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Issue #1860      March 13, 2019

Clean water a human right

Aboriginal lore-men gathered at the source of the Murrumbidgee River in the Kosciuszko National Park on March 2-3 to dance and conduct a healing ceremony. The ceremony followed another held at the mouth of the Murray River the week before. The traditional healing ceremony were led by Uncle Max Dulumunmun Harrison.

The healing ceremonies are being held to highlight the desecration of the Murray-Darling Basin “which needs protection from feral animals, greed, corruption, mismanagement and poor farming practices”, along with the impact of hard-hooved feral animals in the Kosciuszko National Park.

A group camp was set up at Cooinbul Hut on March 2.

Meanwhile, the river communities of Menindee, Wilcannia, Dareton, Walgett, Bourke and Dubbo also had a day of action on March 3 to bring attention to the water crisis affecting the Murray/Darling/Barwon river system.

On a recent visit to Menindee and Wilcannia, NSW Aboriginal Land Council (NSWALC) chair Roy Ah-See said the two towns were severely affected by the water crisis.

“But this is not an isolated issue,” he said. “It is far-reaching and is taking a sickening and crippling toll on river communities along the Murray Darling Barwon. Yes, we have seen graphic images of fish population deaths in extreme numbers. But as NSWALC has continuously stressed, while sad and distressing to see, this is not about marine life.

“This is about the wellbeing of a river system which is central to the spiritual beliefs of Australia’s First Nations people and, now, the chronic health ramifications people are being forced to tolerate due to no fault of their own.

“Clean water is a basic human right. Our people are being deprived of that and their health is in jeopardy. Enough is enough. It is time to fix this problem once and for all.”

On another front aimed at protecting river systems, more than 100 Aboriginal and Torres Strait Islander people occupied the foyer of Parliament House in Canberra recently calling for an end to destructive fossil fuel industries, and for better management of waterways.

As the protestors gathered at Parliament House, three peak Aboriginal organisations issued a united call for a full federal Royal Commission to uncover the truth about the declining health of rivers in the Murray-Darling Basin.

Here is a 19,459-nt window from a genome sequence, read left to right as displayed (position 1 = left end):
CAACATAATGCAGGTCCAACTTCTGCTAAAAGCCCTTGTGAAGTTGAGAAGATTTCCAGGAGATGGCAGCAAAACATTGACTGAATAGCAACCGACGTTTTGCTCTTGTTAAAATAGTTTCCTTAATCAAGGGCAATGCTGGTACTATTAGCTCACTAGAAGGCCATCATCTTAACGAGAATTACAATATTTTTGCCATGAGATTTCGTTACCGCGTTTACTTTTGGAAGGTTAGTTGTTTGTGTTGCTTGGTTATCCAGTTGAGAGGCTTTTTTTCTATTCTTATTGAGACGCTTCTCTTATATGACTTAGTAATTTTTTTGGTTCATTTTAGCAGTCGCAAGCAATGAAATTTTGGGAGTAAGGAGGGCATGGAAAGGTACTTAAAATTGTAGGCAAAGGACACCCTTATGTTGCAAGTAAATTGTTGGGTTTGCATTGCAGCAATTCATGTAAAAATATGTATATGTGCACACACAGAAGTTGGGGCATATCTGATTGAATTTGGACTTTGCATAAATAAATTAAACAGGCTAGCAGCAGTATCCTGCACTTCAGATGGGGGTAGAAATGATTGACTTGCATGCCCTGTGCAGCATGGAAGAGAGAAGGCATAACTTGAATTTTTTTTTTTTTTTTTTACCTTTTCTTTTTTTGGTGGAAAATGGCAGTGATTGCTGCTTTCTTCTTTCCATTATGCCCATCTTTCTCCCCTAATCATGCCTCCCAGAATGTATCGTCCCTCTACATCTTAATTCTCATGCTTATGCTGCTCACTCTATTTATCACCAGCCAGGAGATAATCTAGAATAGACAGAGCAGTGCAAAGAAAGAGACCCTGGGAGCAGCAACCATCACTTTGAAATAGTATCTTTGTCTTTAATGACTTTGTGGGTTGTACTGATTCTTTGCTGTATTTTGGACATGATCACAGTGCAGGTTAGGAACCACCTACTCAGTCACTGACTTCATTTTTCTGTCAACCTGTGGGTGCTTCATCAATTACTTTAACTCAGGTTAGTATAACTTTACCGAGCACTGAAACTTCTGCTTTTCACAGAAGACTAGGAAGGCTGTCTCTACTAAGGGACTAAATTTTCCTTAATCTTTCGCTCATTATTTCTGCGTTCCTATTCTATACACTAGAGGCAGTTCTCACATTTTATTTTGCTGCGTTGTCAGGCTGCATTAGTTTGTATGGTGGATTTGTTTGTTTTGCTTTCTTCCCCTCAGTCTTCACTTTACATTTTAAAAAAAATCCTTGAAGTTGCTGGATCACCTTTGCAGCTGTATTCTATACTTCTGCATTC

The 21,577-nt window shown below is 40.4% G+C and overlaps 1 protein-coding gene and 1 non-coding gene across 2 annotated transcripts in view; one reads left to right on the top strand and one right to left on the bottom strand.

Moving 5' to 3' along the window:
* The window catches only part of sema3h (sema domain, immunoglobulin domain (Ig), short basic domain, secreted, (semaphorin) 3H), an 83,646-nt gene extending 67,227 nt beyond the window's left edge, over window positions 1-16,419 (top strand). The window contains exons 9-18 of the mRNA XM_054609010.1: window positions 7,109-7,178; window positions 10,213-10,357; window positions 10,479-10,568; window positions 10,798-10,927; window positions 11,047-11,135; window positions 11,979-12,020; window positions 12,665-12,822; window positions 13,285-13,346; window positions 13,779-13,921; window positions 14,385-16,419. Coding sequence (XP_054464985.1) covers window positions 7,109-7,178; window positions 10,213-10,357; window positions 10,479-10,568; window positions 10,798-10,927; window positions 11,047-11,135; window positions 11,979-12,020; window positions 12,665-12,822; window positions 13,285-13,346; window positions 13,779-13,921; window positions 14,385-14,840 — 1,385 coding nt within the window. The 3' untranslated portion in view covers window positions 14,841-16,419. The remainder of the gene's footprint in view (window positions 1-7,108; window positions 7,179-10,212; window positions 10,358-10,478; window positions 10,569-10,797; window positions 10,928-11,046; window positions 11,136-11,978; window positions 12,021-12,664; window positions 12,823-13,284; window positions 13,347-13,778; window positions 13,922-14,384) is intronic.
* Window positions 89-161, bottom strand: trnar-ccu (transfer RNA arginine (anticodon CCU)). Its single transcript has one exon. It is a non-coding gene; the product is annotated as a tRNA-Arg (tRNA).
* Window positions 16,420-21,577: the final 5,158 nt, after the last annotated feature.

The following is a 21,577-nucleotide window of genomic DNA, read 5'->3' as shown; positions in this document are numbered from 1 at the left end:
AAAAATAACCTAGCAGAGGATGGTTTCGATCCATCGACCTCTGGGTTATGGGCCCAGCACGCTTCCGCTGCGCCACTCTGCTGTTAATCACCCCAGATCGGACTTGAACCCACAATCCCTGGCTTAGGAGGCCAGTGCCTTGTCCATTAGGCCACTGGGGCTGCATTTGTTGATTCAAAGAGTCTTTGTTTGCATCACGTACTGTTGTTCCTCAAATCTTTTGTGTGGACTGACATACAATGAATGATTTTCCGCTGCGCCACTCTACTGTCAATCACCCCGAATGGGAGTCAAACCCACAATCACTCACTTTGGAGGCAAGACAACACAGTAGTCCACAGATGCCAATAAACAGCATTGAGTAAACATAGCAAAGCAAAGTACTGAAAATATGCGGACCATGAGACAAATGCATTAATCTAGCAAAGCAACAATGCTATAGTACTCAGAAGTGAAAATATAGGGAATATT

They included the Murray Lower Darling Rivers Indigenous Nations, Northern Basin Aboriginal Nations (NBAN), and the Federation of Victorian Traditional Owner Corporations (FVTOC).

“First Nations are the original custodians of our iconic inland rivers. For 60,000 years, our knowledge and management maintained a sustainable, productive ecosystem. Now, catastrophic fish deaths, toxic blue-green algal blooms and unsafe drinking water are causing distress and hurting our communities,” MLDRIN chairperson Rene Woods said.

“The Commonwealth Environmental Water Office, and the Department of Agriculture and Water Resources has failed to engage with First Nations’ people sufficiently, to address Article 8(j) of the Convention on Biological Diversity (CBD).”

Acting Chair of Northern Basin Aboriginal Nations (NBAN) Michael Anderson said there was a requirement in the CBD to fully engage with First Nations people and to acquire their full prior informed consent with respect to biodiversity and planning for ecosystems in the Murray-Darling Basin.

“Only a full federal royal commission can get to the bottom of serious questions about the determination of Sustainable Diversion Limits, use of taxpayer funding and the recognition of First Nations water rights,” Mr Anderson said.

Water truck to the rescue

When Eileen Ballangarry saw reports of people unable to bathe their babies because of a lack of water in the far west of NSW, she knew she had to do something. And although Ms Ballangarry has lived in Bendigo, Victoria, for 39 years, she still feels connected to the area.

“These are my people. I’m a Barkindji woman (people of the Darling River) and all my family are from up that way,” she told the Koori Mail. Mrs Ballangarry and her husband Bob are organising a run to Pooncarie, and then on to Menindee, with a load of donated water bottles.

She’s calling for donations, and is organising a large trailer or a truck to transport the bottled water to where it is most needed.

“Seeing all those stories on Facebook and in the media broke my heart. The kids can’t even have a drink of water from the tap and people can’t bathe their babies unless they use bottled water,” she said.

“People can either donate cash or bottled water. It doesn’t matter how much because one bottle of water is better than no water at all.”

Mrs Ballangarry also plans to approach a water supplier to buy water in bulk so she is not stripping Bendigo of its bottled water supplies. The 71-year-old retiree said the trip would be an opportunity to visit family and do something practical.

Her husband Bob has a truck licence so he will be driving the seven hours to Pooncarie, and then onto Menindee, which is a couple of more hours away.

As for the causes of the water shortage, Mrs Ballangarry doesn’t buy the politicians’ line that it is because of drought.

“It has a bit to do with that but I think it’s much more than that. We’ve seen 120-year-old cod dying and they’ve been through drought before. This time it’s over the top because there’s been too much water siphoned from the system for irrigation. It’s totally stuffed up.”

Anyone wanting to make a donation or arrange to drop off bottled water can contact Mrs Ballangarry on 0427 151 947, or on her Facebook page, which is in her name.

Koori Mail

Next article – Pursuing the GERM – Education privatisation

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